In any case , it is a significant breakthrough in that it paves the way for the 6000 person trial in the next 30 days.

 

 

 

It is often the closest relative that we test medicine on prior to human trials. They’re relatively easy to breed and keep in captivity, and are the lab rat of primate medical research/testing. 
 

But yeah, the two species within the genus Pan (Chimpanzees and Bonobos) are our closest extant relatives. 

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14 hours ago, thetorch said:

Question for those advocating continued quarantining until a ramp up in testing.

Has someone released any info into how testing can be done in our country at the scale required, how tracing would be instituted, and how long it will take to manufacture and/or acquire these tests? 

One piece of the puzzle is having enough supplies for it. In an interview this week, Bill Gates said a swab of the nose has been as effective as the super long thing going nearly to your brain. My take was that those swabs are in less supply than your standard issue q-tip or whatever that is pretty readily available. It is being held up waiting FDA approval though. This would take away some of the fear of being tested, as its been reported to be fairly uncomfortable. 

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3 hours ago, kshoe said:

Not a silver bullet, but another weapon against the virus is showing promise:

https://www.cnbc.com/2020/04/29/gilead-reports-positive-data-on-remdesivir-coronavirus-drug-trial.html

 


It looks like the FDA will roll Remdesivir as early today as an emergency treatment nationwide.  

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3 hours ago, kshoe said:

Not a silver bullet, but another weapon against the virus is showing promise:

https://www.cnbc.com/2020/04/29/gilead-reports-positive-data-on-remdesivir-coronavirus-drug-trial.html

 


It looks like the FDA will roll Remdesivir as early today as an emergency treatment nationwide.  

https://www.msn.com/en-us/news/us/live-updates-fda-plans-to-announce-emergency-use-of-coronavirus-drug/ar-BB13nS85?ocid=spartanntp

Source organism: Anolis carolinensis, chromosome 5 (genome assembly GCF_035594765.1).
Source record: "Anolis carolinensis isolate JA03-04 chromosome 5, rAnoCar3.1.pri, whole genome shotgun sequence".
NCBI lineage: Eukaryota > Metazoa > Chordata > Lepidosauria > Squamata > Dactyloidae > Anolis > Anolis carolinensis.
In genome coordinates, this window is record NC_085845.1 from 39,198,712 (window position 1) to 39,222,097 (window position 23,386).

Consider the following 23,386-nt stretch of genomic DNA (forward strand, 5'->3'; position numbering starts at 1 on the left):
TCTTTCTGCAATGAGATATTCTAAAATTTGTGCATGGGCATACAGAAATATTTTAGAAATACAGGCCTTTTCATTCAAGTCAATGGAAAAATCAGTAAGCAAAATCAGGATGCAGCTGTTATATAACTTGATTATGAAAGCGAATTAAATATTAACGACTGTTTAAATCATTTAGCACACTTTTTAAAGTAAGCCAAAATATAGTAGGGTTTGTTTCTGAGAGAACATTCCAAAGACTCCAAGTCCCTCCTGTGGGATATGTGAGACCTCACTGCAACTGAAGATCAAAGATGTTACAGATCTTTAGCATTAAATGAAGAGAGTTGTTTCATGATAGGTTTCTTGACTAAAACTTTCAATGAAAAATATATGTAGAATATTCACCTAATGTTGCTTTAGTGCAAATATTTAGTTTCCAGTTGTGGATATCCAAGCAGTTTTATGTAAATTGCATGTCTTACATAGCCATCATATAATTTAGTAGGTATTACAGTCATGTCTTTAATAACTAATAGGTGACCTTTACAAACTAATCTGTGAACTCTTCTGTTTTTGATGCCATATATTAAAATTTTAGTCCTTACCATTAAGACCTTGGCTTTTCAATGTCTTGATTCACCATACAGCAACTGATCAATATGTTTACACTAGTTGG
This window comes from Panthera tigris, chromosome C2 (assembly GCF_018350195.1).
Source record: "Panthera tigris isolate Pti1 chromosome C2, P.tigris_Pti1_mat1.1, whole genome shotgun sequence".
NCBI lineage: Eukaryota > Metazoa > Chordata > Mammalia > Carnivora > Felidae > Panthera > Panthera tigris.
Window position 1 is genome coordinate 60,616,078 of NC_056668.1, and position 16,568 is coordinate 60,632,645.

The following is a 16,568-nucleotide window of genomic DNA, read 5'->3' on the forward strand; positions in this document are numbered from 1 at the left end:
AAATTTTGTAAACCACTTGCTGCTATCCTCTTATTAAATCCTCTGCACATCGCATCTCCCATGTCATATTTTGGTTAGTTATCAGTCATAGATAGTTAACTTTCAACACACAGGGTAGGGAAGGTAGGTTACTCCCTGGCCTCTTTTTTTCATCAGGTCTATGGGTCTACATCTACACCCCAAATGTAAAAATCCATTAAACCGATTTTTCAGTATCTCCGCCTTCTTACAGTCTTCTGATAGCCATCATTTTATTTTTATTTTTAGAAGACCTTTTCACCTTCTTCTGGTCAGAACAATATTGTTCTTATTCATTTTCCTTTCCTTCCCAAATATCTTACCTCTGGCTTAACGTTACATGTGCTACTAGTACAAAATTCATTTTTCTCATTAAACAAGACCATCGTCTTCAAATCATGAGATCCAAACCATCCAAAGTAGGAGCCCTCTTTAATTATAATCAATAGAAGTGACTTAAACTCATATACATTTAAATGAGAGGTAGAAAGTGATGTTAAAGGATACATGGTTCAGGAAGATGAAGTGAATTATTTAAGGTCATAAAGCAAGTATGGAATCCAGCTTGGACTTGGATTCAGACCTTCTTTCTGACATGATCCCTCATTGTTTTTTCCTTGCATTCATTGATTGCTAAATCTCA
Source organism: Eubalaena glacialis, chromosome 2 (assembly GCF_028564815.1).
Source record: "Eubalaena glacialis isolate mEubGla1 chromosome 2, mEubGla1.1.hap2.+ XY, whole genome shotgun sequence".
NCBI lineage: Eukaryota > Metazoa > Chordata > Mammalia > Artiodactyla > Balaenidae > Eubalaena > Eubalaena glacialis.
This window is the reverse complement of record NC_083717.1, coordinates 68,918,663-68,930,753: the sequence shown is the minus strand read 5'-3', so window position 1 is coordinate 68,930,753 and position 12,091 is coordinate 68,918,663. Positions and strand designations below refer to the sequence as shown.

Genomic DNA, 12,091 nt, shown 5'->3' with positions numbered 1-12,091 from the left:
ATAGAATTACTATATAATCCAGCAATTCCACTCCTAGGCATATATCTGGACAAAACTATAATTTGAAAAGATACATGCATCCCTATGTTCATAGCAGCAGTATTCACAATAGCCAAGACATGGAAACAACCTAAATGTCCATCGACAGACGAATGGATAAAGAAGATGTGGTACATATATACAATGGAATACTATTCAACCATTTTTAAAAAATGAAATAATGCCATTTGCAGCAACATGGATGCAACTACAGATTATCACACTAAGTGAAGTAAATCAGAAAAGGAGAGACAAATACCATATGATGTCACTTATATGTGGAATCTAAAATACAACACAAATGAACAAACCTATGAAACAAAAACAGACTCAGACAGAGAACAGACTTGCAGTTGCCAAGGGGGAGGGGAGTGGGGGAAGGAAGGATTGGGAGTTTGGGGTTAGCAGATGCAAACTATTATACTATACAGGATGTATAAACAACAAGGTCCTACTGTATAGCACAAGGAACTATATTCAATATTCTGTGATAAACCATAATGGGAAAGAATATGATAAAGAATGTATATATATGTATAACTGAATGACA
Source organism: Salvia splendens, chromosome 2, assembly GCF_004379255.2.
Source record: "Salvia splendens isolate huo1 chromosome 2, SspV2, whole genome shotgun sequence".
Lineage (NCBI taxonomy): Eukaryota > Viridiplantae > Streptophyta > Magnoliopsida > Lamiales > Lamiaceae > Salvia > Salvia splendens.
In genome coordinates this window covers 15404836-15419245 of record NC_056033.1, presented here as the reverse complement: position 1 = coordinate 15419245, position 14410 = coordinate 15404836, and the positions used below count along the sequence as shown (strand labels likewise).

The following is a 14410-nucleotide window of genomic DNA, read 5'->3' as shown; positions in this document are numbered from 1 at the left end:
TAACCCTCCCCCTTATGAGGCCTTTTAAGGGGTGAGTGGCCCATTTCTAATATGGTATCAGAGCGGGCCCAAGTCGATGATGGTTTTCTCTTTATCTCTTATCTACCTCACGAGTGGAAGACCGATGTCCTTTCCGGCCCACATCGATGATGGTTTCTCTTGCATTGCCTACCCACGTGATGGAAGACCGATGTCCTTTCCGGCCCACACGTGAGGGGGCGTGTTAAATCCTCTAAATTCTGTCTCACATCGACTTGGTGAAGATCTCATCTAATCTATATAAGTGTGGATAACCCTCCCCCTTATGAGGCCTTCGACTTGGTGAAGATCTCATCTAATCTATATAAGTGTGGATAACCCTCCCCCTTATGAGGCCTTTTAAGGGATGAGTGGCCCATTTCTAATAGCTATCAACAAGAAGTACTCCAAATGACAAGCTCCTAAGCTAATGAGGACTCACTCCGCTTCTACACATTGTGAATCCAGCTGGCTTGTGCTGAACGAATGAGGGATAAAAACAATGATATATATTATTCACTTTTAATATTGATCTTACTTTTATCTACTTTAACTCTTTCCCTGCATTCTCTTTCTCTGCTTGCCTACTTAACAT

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34 minutes ago, brianstl said:


It looks like the FDA will roll Remdesivir as early today as an emergency treatment nationwide.  

https://www.msn.com/en-us/news/us/live-updates-fda-plans-to-announce-emergency-use-of-coronavirus-drug/ar-BB13nS85?ocid=spartanntp

That's the drug they are studying at SLU med/hospital.  https://www.slu.edu/news/2020/march/covid19-treatment-trial.php

I was going to comment on outlook based on trials, but since I am not the board expert I will refrain since I don't want to be insulted.

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5 hours ago, laurk said:

That's the drug they are studying at SLU med/hospital.  https://www.slu.edu/news/2020/march/covid19-treatment-trial.php

I was going to comment on outlook based on trials, but since I am not the board expert I will refrain since I don't want to be insulted.

This study is more of a game changer than it seems.  Now we have a treatment.  Further studies will use this a the control group.  We are very fortunate, that this was investigated and had initial trials against ebola.  Scientific research of one disease may not initially pay off, but it eventually does. It sometimes takes us on elaborate pathways.  Studying HIV has led to treatments for HIV,  but  also led to a knowledge base that facilitated Hep B and Hep C research, then ebola and to this drug for this pandemic.